Over the past year, I’ve written a bit about the Los Angeles, CA-based post-punk trio Second Still, and as you may recall the trio, comprised of founding members Ryan Walker (guitar) and Alex Hartman (bass) along with Suki San (vocals) can initially trace its origins to when its founding duo met in Los Angeles, back in 2007. By 2011 Walker and Hartman had relocated to New York, where they spent a great deal of time searching for a vocalist, who they felt could match their intensity and creative output, and as the story goes, when Walker and Hartman met Suki San, they felt an immediate connection and began working together.
Second Still’s first show was an infamous party at the now-condemned McKibbin Street Lofts that was shut down by the police during the band’s second song. Building upon the buzz of that incident, the band recorded their debut EP, Early Forms as a limited edition cassette, which quickly sold out. Making the most of their time, the members of the trio wrote and recorded the material that eventually comprised their 2017 self-titled, full-length debut — and from singles “Walls,” “Recover,” “You Two So Alike,” and “Strangers,” the album’s material thematically focused on decidedly post-modern subjects: depression, frustration, anxiety and alienation among a throbbing, seething mass of humanity, with a visceral and urgent emotionality, while sonically seeming to draw from Sixousie and the Banshees and the early catalog of renowned indie label 4AD Records.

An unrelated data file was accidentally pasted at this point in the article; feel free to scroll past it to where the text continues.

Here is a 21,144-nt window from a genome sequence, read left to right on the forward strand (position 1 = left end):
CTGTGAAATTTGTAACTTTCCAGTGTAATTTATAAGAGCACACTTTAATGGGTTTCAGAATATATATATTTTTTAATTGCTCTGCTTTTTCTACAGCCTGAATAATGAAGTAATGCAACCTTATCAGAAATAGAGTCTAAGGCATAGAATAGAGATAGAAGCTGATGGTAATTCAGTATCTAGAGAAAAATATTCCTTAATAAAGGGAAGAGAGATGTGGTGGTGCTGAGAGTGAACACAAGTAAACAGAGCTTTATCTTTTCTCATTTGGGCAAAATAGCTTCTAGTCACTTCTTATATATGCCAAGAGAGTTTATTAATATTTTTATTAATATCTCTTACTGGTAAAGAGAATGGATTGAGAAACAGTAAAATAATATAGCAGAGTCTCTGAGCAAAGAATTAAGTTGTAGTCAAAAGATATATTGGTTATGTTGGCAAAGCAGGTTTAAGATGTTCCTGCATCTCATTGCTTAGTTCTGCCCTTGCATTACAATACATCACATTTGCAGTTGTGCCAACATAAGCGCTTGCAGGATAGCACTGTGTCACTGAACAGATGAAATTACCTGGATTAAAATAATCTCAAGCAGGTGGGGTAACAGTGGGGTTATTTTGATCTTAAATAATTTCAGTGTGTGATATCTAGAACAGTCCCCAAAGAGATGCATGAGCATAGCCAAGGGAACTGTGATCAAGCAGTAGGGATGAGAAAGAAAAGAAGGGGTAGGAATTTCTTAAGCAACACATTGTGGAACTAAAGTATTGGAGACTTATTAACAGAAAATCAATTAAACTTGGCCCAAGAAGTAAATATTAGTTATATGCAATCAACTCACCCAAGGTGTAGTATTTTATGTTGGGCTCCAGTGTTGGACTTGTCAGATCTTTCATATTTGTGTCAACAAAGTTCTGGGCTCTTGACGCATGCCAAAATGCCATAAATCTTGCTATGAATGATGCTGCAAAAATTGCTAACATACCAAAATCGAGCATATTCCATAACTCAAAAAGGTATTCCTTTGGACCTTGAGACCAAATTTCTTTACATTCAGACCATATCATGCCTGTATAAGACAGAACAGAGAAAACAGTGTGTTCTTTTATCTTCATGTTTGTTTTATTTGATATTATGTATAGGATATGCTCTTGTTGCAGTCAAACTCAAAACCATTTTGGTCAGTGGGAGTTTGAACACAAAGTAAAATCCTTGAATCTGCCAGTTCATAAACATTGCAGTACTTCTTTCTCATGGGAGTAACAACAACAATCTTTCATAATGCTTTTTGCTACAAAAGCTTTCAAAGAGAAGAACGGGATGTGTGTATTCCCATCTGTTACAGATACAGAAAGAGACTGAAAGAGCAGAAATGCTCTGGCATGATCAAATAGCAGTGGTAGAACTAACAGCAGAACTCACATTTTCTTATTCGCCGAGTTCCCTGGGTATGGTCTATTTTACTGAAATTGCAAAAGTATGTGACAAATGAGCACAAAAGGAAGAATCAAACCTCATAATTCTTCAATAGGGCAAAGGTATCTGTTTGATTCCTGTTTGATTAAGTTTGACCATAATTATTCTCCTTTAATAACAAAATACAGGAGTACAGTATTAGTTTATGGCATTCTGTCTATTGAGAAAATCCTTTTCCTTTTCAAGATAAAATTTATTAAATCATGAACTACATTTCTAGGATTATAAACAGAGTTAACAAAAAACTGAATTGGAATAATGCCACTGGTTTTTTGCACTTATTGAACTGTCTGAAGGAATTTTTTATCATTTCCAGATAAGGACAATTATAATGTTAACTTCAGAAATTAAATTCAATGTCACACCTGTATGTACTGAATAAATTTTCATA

Equals, the Los Angeles-based post punk trio’s much-anticipated follow-up EP finds the band expanding upon their sound, pushing it towards new directions — while retaining some of the early elements that first caught the attention of the blogosphere and elsewhere. You’ll see hear the chorus and delay pedal effected guitar, sinuous bass-driven grooves and industrial-like drum machine beats paired with ethereal vocals and infectious, razor sharp hooks; however, the members of the band have begun employing the use of a couple of analog synthesizers, which adds an atmospheric element to their sound. Additionally, roughly half of the EP’s material (the A side) reportedly finds he band exploring a decidedly pop-orientated, lighter sound while the other half (the B side) find site band hewing towards the melancholy and gloomy roots. The EP’s first single “Opening” was a decidedly melancholy post-punk track that to my ears will further their growing reputation for crafting a sound heavily indebted to early 80s post-punk with clean, modern production values, and unsurprisingly, the EP’s latest single “Automata” continues on a similar vein as its predecessor, bearing an uncanny resemblance to Sixousie and the Banshees’ “Israel,” and “Happy House” but with a subtle bit of moody atmospherics.